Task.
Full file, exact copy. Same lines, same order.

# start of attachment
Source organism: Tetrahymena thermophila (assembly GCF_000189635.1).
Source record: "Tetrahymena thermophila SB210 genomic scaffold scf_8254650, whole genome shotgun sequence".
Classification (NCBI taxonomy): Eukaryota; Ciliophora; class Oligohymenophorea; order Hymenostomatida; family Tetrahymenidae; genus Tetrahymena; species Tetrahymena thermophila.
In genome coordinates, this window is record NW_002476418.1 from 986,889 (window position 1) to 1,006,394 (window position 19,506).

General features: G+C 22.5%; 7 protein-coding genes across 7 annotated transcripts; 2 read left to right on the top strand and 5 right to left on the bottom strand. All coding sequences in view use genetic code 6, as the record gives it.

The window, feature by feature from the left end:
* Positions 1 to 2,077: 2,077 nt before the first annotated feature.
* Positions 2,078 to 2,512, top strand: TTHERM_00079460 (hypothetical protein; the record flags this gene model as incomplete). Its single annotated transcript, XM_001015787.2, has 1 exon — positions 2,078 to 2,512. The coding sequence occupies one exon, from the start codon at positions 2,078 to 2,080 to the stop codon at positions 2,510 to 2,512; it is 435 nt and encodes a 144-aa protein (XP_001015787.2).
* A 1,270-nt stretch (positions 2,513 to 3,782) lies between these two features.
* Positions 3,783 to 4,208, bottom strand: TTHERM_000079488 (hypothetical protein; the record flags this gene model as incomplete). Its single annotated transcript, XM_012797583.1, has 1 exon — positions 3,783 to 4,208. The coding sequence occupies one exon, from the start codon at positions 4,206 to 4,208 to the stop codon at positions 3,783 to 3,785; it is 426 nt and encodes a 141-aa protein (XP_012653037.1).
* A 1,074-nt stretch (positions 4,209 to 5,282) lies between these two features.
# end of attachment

Source organism: Tetrahymena thermophila (assembly GCF_000189635.1).
Source record: "Tetrahymena thermophila SB210 genomic scaffold scf_8254650, whole genome shotgun sequence".
Classification (NCBI taxonomy): Eukaryota; Ciliophora; class Oligohymenophorea; order Hymenostomatida; family Tetrahymenidae; genus Tetrahymena; species Tetrahymena thermophila.
In genome coordinates, this window is record NW_002476418.1 from 986,889 (window position 1) to 1,006,394 (window position 19,506).

General features: G+C 22.5%; 7 protein-coding genes across 7 annotated transcripts; 2 read left to right on the top strand and 5 right to left on the bottom strand. All coding sequences in view use genetic code 6, as the record gives it.

The window, feature by feature from the left end:
* Positions 1 to 2,077: 2,077 nt before the first annotated feature.
* Positions 2,078 to 2,512, top strand: TTHERM_00079460 (hypothetical protein; the record flags this gene model as incomplete). Its single annotated transcript, XM_001015787.2, has 1 exon — positions 2,078 to 2,512. The coding sequence occupies one exon, from the start codon at positions 2,078 to 2,080 to the stop codon at positions 2,510 to 2,512; it is 435 nt and encodes a 144-aa protein (XP_001015787.2).
* A 1,270-nt stretch (positions 2,513 to 3,782) lies between these two features.
* Positions 3,783 to 4,208, bottom strand: TTHERM_000079488 (hypothetical protein; the record flags this gene model as incomplete). Its single annotated transcript, XM_012797583.1, has 1 exon — positions 3,783 to 4,208. The coding sequence occupies one exon, from the start codon at positions 4,206 to 4,208 to the stop codon at positions 3,783 to 3,785; it is 426 nt and encodes a 141-aa protein (XP_012653037.1).
* A 1,074-nt stretch (positions 4,209 to 5,282) lies between these two features.